To summarize, even if I give in to the reading of
the current draft as stated in the cited discussion
thread, there is still the problem that a fundamental
aspect of the old RDF model-theoretic semantics
has changed concerning its nomenclature and formal
representation, which is used in the original form
by at least three other core standards of the
Semantic Web. Further, even if I agree with the
reading of the WG, I do not agree that there was
any need for such a change, as the old spec was
perfectly clear and this is clearly confirmed by
its use in several other standards that have been
produced over the years, and by my own long-year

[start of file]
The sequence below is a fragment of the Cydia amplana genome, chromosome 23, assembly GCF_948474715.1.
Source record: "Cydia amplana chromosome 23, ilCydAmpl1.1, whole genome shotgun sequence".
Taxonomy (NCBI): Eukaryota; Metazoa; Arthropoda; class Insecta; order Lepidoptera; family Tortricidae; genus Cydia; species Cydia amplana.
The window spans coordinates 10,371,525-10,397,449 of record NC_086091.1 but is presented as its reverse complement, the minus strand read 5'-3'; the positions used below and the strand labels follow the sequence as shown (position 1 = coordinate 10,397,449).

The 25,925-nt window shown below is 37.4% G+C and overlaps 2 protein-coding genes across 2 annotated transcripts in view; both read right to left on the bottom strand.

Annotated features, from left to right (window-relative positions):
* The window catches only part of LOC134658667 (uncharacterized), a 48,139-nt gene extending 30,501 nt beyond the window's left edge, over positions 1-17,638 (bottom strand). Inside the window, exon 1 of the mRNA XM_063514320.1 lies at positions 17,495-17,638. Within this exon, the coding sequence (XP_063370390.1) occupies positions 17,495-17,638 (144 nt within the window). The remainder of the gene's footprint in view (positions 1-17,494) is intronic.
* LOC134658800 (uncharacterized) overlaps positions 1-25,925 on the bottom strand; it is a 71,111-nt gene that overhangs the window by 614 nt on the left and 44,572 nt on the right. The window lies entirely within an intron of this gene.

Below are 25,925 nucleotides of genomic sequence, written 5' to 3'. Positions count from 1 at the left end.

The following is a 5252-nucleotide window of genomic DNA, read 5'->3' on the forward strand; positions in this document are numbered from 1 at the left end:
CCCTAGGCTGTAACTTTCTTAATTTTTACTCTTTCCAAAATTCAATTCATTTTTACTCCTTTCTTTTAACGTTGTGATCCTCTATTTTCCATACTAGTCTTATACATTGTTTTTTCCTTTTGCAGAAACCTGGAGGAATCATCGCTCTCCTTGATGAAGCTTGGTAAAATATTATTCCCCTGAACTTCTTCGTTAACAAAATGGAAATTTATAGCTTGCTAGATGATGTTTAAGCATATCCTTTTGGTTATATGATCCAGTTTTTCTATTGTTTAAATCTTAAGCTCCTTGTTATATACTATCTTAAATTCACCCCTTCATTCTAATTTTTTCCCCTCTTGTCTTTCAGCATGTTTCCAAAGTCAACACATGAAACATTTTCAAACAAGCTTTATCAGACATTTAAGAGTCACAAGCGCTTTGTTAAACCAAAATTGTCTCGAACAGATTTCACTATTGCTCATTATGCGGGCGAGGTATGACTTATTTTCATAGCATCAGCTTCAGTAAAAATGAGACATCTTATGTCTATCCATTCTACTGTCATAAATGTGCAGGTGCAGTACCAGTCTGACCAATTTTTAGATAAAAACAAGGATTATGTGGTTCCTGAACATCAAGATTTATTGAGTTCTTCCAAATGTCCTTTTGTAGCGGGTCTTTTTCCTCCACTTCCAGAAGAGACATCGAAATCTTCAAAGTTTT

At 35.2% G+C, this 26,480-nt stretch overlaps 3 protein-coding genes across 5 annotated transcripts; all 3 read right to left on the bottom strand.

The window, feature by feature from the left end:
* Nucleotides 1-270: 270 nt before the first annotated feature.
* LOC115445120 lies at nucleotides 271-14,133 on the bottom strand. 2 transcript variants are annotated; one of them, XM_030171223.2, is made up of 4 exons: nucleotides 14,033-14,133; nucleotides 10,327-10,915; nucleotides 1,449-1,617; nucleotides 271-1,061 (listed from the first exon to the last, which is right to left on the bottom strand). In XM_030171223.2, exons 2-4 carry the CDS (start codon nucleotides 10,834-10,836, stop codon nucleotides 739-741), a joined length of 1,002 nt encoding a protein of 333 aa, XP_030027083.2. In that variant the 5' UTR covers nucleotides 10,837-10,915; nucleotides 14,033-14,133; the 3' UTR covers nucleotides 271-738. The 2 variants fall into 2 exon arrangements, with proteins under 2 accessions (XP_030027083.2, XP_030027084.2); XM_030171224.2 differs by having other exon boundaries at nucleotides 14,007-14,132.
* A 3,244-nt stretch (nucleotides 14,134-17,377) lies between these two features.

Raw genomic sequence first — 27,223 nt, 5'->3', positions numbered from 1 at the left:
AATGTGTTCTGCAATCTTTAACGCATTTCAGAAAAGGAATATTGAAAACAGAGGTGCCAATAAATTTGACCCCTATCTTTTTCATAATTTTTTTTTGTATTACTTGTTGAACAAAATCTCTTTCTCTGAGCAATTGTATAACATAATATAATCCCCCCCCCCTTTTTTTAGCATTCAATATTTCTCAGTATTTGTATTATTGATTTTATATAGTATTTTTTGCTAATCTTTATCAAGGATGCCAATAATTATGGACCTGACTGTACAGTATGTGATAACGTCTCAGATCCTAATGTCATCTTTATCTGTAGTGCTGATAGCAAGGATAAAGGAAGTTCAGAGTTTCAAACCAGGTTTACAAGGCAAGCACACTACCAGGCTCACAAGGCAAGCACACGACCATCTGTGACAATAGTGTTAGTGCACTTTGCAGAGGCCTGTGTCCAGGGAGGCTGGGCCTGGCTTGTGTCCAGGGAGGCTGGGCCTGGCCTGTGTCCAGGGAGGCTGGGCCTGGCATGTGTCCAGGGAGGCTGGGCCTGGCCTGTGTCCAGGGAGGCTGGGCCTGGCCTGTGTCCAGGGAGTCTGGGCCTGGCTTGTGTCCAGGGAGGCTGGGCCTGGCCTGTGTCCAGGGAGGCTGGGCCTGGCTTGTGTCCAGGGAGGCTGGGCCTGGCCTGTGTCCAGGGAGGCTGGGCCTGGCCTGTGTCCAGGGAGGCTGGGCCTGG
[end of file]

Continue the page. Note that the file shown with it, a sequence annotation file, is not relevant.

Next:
experience in the matter. I further do not agree
that the given change is a simplyfication
but, rather, I consider it to be pretty confusing.
In any case, I see no justification for this change
to break interoperability with three other
Semantic Web standards, which is, of course,
to me the most important reason to reject this

But if the WG still thinks that the change
is appropriate, there is, by no means, any urge
to apply it now, but it can still be postponed
to a later WG, which would also allow to have
more discussion, in particular with regard to
the other standards that use the original datatype

I therefore kindly ask the WG to revert the
change and bring back the old notion of a
datatype map consisting of pairs of IRIs and
datatypes, with the necessary adjustments
to the corresponding semantic conditions.

Best Regards,
Michael Schneider
Received on Saturday, 7 December 2013 00:08:25 UTC